Frederick Corbet Davison
|Frederick Corbet Davison|
|President of the
University of Georgia
|Preceded by||Omer Clyde Aderhold|
|Succeeded by||Henry King Stanford|
September 3, 1929|
|Died||April 28, 2004
|Alma mater||University of Georgia, Iowa State University|
Frederick Corbet "Fred" Davison (September 3, 1929 – April 28, 2004) was the President of the University of Georgia (UGA) in Athens. He served in that capacity from 1967 until his resignation in 1986.
Early life and education
Davison attended Oxford College of Emory University before transferring to UGA in 1948 to earn his veterinary degree (D.V.M.) from UGA in 1952. Dr. Davison met his wife, Dianne Castle, while in vet school. She also obtained her D.V.M from UGA in 1952.
After receiving their veterinary degrees, Dianne and Fred Davison opened a veterinary practice in Fred Davison's hometown of Marietta, Georgia. In 1958, the Davisons went to Iowa State University where Fred earned his doctorate (Ph.D.) in Biochemistry and Pathology, and Dianne worked as a researcher.
He then taught veterinary science at Iowa State University while also leading an U.S. Atomic Energy Commission research project on stable rare earth compounds.
Academic and professional career
Davison worked for the American Veterinary Medical Association as the assistant director of the Scientific Activities Division for a year before being named dean of the UGA College of Veterinary Medicine in 1964. In 1966, he became vice chancellor of the University System of Georgia and the following year was named president of UGA.
Davison served as president until his resignation in 1986 following a successful lawsuit against the University by UGA English teacher Dr. Jan Kemp. Kemp claimed that University administrators fired her in retaliation for protesting preferential treatment for athletes in UGA's developmental studies program.
Following his retirement as president, Dr. Davison remained on the UGA veterinary faculty for two years. From 1988-2002, he served as president and chief executive officer of the National Science Center Foundation Inc., in Augusta until his retirement in 2002. Dr. Davison also chaired the board of directors of Citizens for Nuclear Technology Awareness (CTNA).
Death and legacy
Accomplishments during Davison's presidency include:
- Funding from research contracts and grants climbed from less than $7 million to more than $27 million during his presidency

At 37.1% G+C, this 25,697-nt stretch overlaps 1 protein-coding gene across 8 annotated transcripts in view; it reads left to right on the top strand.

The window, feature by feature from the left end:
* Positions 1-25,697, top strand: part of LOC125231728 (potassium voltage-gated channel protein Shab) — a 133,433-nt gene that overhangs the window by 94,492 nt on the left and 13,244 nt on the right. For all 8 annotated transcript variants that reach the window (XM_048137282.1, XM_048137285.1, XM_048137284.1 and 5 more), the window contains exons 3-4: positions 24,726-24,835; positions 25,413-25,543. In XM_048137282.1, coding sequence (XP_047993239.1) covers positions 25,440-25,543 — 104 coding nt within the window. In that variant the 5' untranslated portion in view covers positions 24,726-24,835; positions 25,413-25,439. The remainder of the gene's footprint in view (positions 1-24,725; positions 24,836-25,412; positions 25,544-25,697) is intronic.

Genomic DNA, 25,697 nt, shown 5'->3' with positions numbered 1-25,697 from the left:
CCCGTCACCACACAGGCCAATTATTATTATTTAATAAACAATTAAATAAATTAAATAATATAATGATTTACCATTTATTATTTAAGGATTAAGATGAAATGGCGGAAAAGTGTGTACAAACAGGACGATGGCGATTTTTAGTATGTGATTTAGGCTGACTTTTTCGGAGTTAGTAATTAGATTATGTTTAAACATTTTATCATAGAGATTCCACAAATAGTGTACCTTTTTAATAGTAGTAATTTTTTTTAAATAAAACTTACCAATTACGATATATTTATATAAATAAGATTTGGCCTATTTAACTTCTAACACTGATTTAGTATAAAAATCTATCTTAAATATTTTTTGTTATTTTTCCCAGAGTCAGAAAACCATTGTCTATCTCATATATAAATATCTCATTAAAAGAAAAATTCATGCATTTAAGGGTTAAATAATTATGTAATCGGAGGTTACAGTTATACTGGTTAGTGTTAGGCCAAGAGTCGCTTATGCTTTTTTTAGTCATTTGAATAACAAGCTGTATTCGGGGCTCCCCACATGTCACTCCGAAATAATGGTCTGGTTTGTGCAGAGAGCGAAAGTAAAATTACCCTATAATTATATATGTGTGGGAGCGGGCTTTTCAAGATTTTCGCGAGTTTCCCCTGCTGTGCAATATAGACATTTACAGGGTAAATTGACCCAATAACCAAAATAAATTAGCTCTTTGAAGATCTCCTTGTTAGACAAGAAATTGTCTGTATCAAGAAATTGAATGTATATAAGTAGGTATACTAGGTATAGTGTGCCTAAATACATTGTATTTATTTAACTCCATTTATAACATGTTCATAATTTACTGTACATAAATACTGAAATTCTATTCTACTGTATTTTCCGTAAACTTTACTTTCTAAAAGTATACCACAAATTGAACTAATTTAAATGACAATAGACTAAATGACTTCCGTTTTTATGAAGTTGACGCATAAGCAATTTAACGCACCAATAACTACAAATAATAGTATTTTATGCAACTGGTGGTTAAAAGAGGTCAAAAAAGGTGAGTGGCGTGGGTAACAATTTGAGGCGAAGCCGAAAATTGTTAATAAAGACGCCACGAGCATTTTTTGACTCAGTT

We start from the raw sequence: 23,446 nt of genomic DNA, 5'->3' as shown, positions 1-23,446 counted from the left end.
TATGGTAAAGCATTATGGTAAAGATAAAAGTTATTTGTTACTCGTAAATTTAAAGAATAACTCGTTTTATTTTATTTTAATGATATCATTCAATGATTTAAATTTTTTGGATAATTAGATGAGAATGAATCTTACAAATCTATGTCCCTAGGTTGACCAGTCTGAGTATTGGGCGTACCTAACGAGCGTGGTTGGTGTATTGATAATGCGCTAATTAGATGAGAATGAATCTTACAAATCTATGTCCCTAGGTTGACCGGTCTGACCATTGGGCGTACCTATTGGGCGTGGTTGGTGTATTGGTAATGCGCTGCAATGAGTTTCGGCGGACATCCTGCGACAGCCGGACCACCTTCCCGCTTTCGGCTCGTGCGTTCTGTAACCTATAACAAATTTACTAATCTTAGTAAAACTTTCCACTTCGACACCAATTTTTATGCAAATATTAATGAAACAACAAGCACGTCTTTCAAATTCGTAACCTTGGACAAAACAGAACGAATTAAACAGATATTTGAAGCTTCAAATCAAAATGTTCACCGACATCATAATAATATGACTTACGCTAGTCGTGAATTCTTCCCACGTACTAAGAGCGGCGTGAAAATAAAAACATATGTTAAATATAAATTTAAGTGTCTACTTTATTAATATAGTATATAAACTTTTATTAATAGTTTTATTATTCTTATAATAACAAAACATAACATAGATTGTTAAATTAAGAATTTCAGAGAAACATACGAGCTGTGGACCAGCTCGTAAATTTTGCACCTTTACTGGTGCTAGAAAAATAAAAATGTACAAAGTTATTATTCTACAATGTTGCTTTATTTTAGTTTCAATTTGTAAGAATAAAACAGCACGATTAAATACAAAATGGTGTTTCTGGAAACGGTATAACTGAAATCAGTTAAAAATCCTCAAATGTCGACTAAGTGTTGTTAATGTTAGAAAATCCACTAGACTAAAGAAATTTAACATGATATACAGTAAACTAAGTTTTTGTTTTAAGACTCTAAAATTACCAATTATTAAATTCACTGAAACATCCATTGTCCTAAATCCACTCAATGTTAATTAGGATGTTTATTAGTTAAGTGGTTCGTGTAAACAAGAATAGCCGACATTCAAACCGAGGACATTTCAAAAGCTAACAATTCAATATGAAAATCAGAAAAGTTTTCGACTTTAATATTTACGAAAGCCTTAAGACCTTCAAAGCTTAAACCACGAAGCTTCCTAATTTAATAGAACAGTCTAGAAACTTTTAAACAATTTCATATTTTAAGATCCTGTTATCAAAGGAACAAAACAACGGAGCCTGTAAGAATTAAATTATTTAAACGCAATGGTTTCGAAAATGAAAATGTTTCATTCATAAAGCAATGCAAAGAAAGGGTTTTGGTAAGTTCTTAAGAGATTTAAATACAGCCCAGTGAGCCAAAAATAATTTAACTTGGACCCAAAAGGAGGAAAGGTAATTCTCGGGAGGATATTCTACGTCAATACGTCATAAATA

- The University budget tripled
- Enrollment rose in all but two years while he was president, climbing from 15,600 to 25,000
- He conferred more than 106,000 degrees, more than the total conferred by all 16 of his predecessors
- The number of faculty increased from 1,150 to 1,850 during his administration
- Funding from research contracts and grants increased
- Graduate enrollment doubled, and the number of doctoral degrees awarded annually rose significantly
- In 1980, UGA was designated as the 15th Sea Grant institution
- The School of Environmental Design was established (joined with the Institute of Ecology in 2001 to become the College of Environment & Design)
- Creation of the Rusk Center for International and Comparative Law (named for former U.S. Secretary of State Dean Rusk, a Davison recruit to the UGA law faculty)
- Creation of the Rural Development Center, the Small Business Development Center, and the Center for Global Policy Studies
- In the 1970s UGA ranked in five national surveys as one of the top 50 research institutions in the country.
- Laid the foundation for the Life Sciences Building, a $32 million, 257,000-square-foot (23,900 m2) structure that houses the genetics and biochemistry departments (renamed Fred C. Davison Life Sciences Complex in April 2004)
- At his retirement as UGA president, alumni and friends contributed about $900,000 to endow the Fred C. Davison Professorship, an endowed chair in the UGA College of Veterinary Medicine
The following buildings were opened on the UGA campus during Davison's tenure:
- Alexander Campbell King Law Library (1967)
- Boyd Graduate Studies/Science Library Research Center (1968)
- Psychology/Journalism Complex (1968)
- University Bookstore (1968)
- State Botanical Garden (1969 – 1985)
- Aderhold Hall (1971)
- Miller Plant Sciences Building (1972)
- Family Housing Extension (1972 – 1974)
- Ecology building (1974)
- Library Annex (1974)
- Henry Feild Tennis Stadium (1977)
- Caldwell Hall (1981)
- Law Annex (1981)
- Tate Student Center (1983)
- Second deck added to Sanford Stadium (1967)
- Enclosure of the east end of Sanford Stadium (1981)
Other notable facts/honors:
- Served as Boy Scouts of America Georgia-Carolina Council President
- Citizens for Nuclear Technology Awareness annually awards the Fred C. Davison Distinguished Scientist Award to honor scientists or engineers from the Savannah River Site (SRS) whose lifetime scientific contributions have been exceptional
- American Veterinary Medical Foundation Honor Roll Member
- From Ahmedunggar to Lavonia: Presidents at the University of Georgia 1785-1997, University of Georgia Libraries, Hargrett Rare Book and Manuscript Library
- Citizens for Nuclear Technology Awareness
- Obituary for Diane C. Davison
- UGA's Life Sciences Building to be named for President Emeritus Fred C. Davison, UGA Public Affairs New s Bureau, February 4th, 2004
- Board of Regents
- Sea Grant Program Celebrates 25th year, UGA Columns
- Retiring has not slowed ex-chief, Ashlee Griggs, Augusta Cronicle, Web posted Wednesday, July 17, 2002
- American Veterinary Medical Foundation Obituary
- Sanford Stadium Expansion History
- Social Security Death Index.
Omer Clyde Aderhold
|President of the University of Georgia
Henry King Stanford